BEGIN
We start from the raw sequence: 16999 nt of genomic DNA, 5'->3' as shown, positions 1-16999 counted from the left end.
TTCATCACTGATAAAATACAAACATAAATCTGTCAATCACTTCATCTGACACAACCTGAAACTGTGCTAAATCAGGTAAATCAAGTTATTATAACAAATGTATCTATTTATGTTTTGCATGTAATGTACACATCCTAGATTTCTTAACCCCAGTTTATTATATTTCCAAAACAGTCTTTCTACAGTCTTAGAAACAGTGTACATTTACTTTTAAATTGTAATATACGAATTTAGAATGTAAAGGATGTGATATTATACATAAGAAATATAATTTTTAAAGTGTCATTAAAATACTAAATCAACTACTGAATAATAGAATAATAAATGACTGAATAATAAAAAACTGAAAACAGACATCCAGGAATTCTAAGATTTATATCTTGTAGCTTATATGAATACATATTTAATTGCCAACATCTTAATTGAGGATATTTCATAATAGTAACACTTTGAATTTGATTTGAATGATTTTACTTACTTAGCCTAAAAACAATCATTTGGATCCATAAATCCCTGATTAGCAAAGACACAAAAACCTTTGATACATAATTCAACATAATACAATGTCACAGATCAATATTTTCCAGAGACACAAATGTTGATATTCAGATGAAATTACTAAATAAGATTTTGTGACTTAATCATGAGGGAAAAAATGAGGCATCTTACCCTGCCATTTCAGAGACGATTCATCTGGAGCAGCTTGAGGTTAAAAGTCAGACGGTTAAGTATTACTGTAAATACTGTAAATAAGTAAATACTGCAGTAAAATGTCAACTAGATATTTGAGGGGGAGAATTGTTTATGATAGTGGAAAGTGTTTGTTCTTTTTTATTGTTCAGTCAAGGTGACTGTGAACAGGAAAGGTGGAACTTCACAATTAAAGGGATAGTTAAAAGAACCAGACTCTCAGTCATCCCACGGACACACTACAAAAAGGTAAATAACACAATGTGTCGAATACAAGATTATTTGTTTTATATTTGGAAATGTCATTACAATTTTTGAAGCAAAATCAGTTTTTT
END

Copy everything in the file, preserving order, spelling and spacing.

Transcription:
We start from the raw sequence: 16999 nt of genomic DNA, 5'->3' as shown, positions 1-16999 counted from the left end.
TTCATCACTGATAAAATACAAACATAAATCTGTCAATCACTTCATCTGACACAACCTGAAACTGTGCTAAATCAGGTAAATCAAGTTATTATAACAAATGTATCTATTTATGTTTTGCATGTAATGTACACATCCTAGATTTCTTAACCCCAGTTTATTATATTTCCAAAACAGTCTTTCTACAGTCTTAGAAACAGTGTACATTTACTTTTAAATTGTAATATACGAATTTAGAATGTAAAGGATGTGATATTATACATAAGAAATATAATTTTTAAAGTGTCATTAAAATACTAAATCAACTACTGAATAATAGAATAATAAATGACTGAATAATAAAAAACTGAAAACAGACATCCAGGAATTCTAAGATTTATATCTTGTAGCTTATATGAATACATATTTAATTGCCAACATCTTAATTGAGGATATTTCATAATAGTAACACTTTGAATTTGATTTGAATGATTTTACTTACTTAGCCTAAAAACAATCATTTGGATCCATAAATCCCTGATTAGCAAAGACACAAAAACCTTTGATACATAATTCAACATAATACAATGTCACAGATCAATATTTTCCAGAGACACAAATGTTGATATTCAGATGAAATTACTAAATAAGATTTTGTGACTTAATCATGAGGGAAAAAATGAGGCATCTTACCCTGCCATTTCAGAGACGATTCATCTGGAGCAGCTTGAGGTTAAAAGTCAGACGGTTAAGTATTACTGTAAATACTGTAAATAAGTAAATACTGCAGTAAAATGTCAACTAGATATTTGAGGGGGAGAATTGTTTATGATAGTGGAAAGTGTTTGTTCTTTTTTATTGTTCAGTCAAGGTGACTGTGAACAGGAAAGGTGGAACTTCACAATTAAAGGGATAGTTAAAAGAACCAGACTCTCAGTCATCCCACGGACACACTACAAAAAGGTAAATAACACAATGTGTCGAATACAAGATTATTTGTTTTATATTTGGAAATGTCATTACAATTTTTGAAGCAAAATCAGTTTTTT